For most of my first term as Prime Minister, bad news about Africa was all I heard. Brutal conflict engulfed Sierra Leone and Liberia. Rwanda was emerging from a genocide that had decimated its population. It was the era of Drop the Debt: petitions and letters piled up in Downing Street for the campaign. As ever, the British public gave their support generously, but perhaps with a sense that the problems were intractable, that this was the same old African story.
But I was always an optimist about Africa. I believed that things would and could be different. Now, 15 years later, they are. Africa is on the move. And to keep up with a changing Africa we need new thinking and new approaches.
Africa’s economies are booming. Over the past decade, six of the world’s ten fastest-growing countries were African. In eight of the past ten years, sub-Saharan Africa has grown faster than East Asia. Aid has helped: the doubling of aid to Africa that I championed at Gleneagles in 2005 has strengthened, not stymied Africa’s progress. Africa has seen the largest recent turnaround in poverty of any region, malaria rates have fallen by a fifth in the past decade, and rates of HIV-Aids have plummeted.
The debt relief campaign has liberated African economies from the burden of indebtedness, allowing them to compete globally. Government funds that once went to service debt now go on public services. In Nigeria, a country of 170 million people, 70 per cent of whom live on less than $1.25 a day, the millions saved have been piled back into healthcare, with vaccination levels rising from 10 per cent to 65 per cent in places. Thousands of lives have been saved each year. And the progress on malaria, Aids and measles is spread right across the continent.
Africa is also benefiting from the movement of capital, skills, and technology, particularly from the new economic powerhouses of China, Brazil and India; taking the best of what has been learnt the hard way by West and East and applying it from Maputo to Monrovia.
However, the main thing changing Africa is Africa itself. There is one indispensable thing that cannot be imported: government. Here, too, things have improved. The number of democracies in sub-Saharan Africa has skyrocketed from three in 1989 to 23 in 2008. Since 1991, African governments have been defeated at the ballot box 30 times. Between the 1960s and 1991 that happened only once. To seize this moment, African governments across the continent must step up to lead the way. I see a new generation of leaders emerging, ready to take their countries’ destinies into their own hands, no longer dependent on outside assistance. This is achievable. I believe that we can end African countries’ dependence on aid within a generation. But it will need a new approach, a new partnership between developed and developing world.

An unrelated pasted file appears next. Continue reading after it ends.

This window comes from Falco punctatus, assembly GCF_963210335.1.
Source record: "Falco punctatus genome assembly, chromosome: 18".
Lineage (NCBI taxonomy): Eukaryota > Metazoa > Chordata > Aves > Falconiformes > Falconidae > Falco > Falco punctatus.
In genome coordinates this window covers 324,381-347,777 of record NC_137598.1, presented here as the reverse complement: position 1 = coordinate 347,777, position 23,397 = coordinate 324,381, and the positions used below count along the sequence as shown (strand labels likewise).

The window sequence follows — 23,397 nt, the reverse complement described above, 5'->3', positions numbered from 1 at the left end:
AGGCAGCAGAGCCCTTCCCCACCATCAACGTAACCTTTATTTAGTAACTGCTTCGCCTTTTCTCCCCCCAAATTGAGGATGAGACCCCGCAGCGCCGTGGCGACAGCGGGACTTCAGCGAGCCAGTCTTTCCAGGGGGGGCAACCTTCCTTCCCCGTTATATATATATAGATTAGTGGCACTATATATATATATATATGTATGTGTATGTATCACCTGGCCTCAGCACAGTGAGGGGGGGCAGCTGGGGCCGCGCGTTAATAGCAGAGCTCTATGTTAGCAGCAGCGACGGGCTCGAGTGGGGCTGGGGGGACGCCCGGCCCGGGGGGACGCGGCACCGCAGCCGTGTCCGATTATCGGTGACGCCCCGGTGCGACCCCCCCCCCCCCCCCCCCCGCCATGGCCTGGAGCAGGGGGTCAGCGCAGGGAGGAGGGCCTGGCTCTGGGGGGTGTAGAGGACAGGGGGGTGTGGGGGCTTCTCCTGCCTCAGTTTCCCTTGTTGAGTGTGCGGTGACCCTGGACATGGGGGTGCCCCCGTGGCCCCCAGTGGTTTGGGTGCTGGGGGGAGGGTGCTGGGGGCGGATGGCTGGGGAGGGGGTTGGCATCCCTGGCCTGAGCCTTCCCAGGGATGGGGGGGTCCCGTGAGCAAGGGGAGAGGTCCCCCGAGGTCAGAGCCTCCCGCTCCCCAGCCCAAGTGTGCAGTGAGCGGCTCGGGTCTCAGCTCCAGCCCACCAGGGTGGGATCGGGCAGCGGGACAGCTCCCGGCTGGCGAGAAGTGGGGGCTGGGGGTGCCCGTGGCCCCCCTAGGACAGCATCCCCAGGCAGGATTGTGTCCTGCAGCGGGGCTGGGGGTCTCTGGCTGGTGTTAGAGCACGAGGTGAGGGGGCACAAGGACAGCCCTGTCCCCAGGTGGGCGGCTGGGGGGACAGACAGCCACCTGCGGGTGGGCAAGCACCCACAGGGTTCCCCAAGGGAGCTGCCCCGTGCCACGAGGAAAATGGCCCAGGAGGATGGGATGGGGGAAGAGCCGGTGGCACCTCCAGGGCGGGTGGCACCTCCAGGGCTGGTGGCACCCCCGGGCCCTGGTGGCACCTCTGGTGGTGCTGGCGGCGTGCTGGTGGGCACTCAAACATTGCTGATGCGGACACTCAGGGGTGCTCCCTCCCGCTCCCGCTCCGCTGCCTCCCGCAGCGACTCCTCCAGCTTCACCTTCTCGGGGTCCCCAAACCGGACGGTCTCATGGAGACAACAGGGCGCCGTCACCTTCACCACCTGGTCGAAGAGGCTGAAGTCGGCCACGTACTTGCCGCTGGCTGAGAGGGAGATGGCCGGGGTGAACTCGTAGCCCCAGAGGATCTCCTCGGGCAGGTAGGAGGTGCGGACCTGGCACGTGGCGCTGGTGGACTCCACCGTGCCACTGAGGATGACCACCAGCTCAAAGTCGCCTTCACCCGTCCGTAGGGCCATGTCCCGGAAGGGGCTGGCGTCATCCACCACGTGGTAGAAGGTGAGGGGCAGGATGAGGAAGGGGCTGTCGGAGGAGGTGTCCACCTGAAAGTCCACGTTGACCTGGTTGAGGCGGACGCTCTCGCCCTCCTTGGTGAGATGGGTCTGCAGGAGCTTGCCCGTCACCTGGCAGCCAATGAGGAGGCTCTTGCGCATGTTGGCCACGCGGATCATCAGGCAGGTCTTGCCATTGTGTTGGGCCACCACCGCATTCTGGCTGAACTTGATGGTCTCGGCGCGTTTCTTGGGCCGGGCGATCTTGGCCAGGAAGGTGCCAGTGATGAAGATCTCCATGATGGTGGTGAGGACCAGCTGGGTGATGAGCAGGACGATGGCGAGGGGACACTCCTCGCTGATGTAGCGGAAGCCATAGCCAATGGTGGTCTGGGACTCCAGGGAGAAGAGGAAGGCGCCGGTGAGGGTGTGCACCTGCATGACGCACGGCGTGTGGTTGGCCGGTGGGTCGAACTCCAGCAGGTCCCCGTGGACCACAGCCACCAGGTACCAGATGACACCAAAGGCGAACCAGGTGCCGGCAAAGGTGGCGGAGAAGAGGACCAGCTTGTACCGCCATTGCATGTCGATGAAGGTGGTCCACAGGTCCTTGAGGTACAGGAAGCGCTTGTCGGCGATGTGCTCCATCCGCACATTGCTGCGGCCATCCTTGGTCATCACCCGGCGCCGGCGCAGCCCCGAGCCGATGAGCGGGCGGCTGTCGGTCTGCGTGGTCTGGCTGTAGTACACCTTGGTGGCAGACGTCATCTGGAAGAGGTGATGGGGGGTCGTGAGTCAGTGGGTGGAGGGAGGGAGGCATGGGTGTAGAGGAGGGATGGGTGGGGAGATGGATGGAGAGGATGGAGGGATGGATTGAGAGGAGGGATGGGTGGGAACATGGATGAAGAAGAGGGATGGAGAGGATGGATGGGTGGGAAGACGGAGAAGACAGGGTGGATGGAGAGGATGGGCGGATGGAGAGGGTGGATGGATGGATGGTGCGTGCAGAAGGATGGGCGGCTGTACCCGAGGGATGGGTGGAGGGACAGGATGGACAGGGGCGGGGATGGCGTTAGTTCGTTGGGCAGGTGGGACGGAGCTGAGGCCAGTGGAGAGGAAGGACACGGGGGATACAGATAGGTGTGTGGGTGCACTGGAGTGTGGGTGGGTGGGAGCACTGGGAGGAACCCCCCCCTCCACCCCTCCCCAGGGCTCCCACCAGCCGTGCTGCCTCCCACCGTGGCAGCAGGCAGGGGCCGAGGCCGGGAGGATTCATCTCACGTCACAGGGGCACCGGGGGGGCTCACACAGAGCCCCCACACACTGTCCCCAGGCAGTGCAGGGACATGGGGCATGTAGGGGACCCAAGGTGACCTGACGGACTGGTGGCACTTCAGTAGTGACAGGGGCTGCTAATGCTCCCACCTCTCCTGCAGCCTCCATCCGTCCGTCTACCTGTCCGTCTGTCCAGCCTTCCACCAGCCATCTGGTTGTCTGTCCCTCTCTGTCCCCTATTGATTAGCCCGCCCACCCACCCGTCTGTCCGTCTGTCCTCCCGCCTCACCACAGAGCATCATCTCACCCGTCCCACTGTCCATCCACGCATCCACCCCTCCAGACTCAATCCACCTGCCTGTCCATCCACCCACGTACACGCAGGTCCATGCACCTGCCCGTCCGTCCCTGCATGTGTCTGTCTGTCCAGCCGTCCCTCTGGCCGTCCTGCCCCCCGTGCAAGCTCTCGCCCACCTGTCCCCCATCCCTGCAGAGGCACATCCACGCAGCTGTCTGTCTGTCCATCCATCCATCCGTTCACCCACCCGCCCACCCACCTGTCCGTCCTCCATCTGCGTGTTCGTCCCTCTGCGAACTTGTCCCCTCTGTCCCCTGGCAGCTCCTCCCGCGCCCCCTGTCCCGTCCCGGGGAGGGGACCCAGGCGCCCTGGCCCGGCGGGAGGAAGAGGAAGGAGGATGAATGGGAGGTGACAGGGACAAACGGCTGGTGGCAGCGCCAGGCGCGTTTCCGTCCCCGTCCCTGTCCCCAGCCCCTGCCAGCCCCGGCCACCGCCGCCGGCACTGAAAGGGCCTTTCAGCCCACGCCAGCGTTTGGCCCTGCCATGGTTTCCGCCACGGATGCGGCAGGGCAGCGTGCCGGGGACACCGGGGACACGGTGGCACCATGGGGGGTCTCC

This new approach has three elements. First, African governments need the capacity to deliver tangible results for their citizens. Democracy is spreading and deepening across the continent, but too often democratically elected leaders come to power on a wave of popular enthusiasm only to find that they lack the government institutions to implement the changes their people expect. African governments must be supported to build the systems and institutions they need to get things done. I set up my charity, the Africa Governance Initiative, which now has projects in five countries, to provide exactly that support, but the lesson is much wider and should become integral to our approach to development.
Second, Africa needs a vibrant private sector. Development will only become self-sustaining when it is based on a private sector that creates jobs, opportunities and incomes. And the private sector can only thrive when the right infrastructure is in place: roads to bring goods to market; airports and ports to enable trade; and behind all this, power to switch on the lights to make commerce possible. These aren’t new points. But, as Bill Gates told G20 leaders last year, infrastructure development must be prioritised, by African governments and their partners.
Third, we need a new way of rich and poor countries working together. The old way, where the rich world gives and the poor world passively receives, is an anachronism. African countries must be in the driving seat of their own development, setting priorities and making decisions. Where aid is needed, it should get behind these priorities to strengthen governments’ own systems.
These changes in how we work with Africa are necessary. But perhaps the biggest change that is needed is less tangible: a change in our expectations. Too often when we think of Africa we conjure up outdated images of a generation ago. In trying to galvanise global support for aid, I admit I played my part in this, characterising Africa as a scar on the conscience of the world. But Africa today is moving forward at a dizzying pace; our attitudes, how we think of, and talk about Africa must keep pace. I look forward to the day when people open a newspaper to read about African entrepreneurs creating jobs, African researchers developing breakthrough technologies, African elections running smoothly and think ... this is the way I expect it to be.
The work described here was carried out by the Tony Blair Africa Governance Initiative, it is now being continued by the Tony Blair Institute for Global Change.